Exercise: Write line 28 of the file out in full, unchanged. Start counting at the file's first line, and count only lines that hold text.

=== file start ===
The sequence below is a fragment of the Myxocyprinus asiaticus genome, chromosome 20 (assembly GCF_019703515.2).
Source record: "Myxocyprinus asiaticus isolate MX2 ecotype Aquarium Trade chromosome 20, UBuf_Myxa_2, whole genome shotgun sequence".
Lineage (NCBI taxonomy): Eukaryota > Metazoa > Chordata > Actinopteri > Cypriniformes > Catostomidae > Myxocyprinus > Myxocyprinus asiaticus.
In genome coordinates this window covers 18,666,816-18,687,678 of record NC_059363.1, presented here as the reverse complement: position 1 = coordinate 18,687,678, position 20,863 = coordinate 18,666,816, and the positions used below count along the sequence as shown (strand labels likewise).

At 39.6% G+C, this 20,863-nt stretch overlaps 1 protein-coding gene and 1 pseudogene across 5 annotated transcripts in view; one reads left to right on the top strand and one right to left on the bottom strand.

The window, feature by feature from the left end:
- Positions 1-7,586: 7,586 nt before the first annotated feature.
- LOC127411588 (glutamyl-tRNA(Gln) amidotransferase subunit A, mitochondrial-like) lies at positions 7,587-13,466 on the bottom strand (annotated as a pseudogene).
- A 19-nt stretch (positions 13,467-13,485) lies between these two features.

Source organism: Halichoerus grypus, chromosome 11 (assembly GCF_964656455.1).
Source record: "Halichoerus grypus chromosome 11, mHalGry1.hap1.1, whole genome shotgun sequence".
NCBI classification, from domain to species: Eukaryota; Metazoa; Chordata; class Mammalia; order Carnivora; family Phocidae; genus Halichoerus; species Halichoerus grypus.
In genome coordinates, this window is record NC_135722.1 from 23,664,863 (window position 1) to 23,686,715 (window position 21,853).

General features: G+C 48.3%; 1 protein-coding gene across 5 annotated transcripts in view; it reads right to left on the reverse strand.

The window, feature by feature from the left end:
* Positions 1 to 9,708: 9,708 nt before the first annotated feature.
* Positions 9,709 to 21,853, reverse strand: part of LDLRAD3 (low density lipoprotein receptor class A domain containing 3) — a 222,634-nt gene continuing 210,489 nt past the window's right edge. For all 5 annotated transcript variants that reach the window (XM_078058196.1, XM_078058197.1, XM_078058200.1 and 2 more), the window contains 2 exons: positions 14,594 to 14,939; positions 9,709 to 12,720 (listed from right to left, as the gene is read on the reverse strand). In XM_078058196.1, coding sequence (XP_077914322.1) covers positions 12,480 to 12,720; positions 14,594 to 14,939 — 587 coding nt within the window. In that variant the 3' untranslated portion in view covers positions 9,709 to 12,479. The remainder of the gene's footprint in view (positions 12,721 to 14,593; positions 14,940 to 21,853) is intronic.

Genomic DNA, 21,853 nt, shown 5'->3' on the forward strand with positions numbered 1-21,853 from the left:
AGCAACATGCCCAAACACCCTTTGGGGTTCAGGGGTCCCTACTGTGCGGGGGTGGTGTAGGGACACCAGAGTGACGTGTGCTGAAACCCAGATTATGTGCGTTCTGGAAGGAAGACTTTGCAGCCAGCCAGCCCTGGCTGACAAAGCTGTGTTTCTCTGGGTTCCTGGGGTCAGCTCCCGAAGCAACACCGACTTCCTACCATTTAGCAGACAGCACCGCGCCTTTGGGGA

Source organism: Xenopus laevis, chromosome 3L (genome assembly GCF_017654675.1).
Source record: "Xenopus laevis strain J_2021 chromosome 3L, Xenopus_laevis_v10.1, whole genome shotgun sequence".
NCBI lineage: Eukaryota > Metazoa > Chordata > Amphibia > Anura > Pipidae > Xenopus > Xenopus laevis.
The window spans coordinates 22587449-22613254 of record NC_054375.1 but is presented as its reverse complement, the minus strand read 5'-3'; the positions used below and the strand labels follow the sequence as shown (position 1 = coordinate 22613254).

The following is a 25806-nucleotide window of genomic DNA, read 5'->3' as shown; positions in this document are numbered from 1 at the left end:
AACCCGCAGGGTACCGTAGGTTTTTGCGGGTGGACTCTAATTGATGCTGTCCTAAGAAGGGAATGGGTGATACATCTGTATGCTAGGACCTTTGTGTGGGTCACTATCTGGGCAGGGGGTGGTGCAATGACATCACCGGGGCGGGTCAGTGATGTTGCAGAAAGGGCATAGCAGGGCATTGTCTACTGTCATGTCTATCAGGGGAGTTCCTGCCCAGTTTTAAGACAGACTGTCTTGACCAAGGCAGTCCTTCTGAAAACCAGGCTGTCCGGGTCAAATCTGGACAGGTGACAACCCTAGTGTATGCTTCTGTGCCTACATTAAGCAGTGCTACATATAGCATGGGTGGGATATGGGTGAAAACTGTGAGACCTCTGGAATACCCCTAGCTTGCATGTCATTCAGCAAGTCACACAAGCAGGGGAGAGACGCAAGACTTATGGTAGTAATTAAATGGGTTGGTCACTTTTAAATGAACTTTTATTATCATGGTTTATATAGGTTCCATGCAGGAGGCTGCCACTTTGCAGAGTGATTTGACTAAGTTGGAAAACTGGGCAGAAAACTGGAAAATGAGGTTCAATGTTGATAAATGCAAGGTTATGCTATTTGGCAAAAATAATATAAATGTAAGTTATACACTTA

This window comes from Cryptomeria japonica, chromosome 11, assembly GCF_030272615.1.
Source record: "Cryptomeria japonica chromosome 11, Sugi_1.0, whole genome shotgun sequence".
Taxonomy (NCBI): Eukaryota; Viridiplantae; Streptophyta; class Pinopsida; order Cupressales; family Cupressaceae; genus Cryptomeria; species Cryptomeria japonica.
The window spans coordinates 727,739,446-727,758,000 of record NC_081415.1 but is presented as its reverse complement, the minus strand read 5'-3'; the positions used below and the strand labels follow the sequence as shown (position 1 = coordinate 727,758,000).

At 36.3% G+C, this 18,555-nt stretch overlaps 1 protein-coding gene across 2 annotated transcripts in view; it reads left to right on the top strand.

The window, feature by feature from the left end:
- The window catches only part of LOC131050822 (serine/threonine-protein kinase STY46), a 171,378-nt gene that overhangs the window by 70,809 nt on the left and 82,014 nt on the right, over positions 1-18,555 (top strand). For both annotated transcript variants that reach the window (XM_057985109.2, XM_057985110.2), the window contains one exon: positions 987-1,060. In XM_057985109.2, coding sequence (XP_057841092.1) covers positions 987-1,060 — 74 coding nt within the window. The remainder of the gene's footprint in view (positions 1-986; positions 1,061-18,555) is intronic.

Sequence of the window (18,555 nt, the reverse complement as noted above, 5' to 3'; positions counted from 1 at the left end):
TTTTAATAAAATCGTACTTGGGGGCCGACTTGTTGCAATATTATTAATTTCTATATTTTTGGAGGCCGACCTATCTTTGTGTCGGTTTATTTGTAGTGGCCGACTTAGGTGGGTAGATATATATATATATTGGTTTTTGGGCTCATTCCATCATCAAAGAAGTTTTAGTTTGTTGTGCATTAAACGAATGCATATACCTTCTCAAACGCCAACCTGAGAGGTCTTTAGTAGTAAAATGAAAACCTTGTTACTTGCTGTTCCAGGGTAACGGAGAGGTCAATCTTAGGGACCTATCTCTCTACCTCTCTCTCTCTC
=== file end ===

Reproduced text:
Taxonomy (NCBI): Eukaryota; Viridiplantae; Streptophyta; class Pinopsida; order Cupressales; family Cupressaceae; genus Cryptomeria; species Cryptomeria japonica.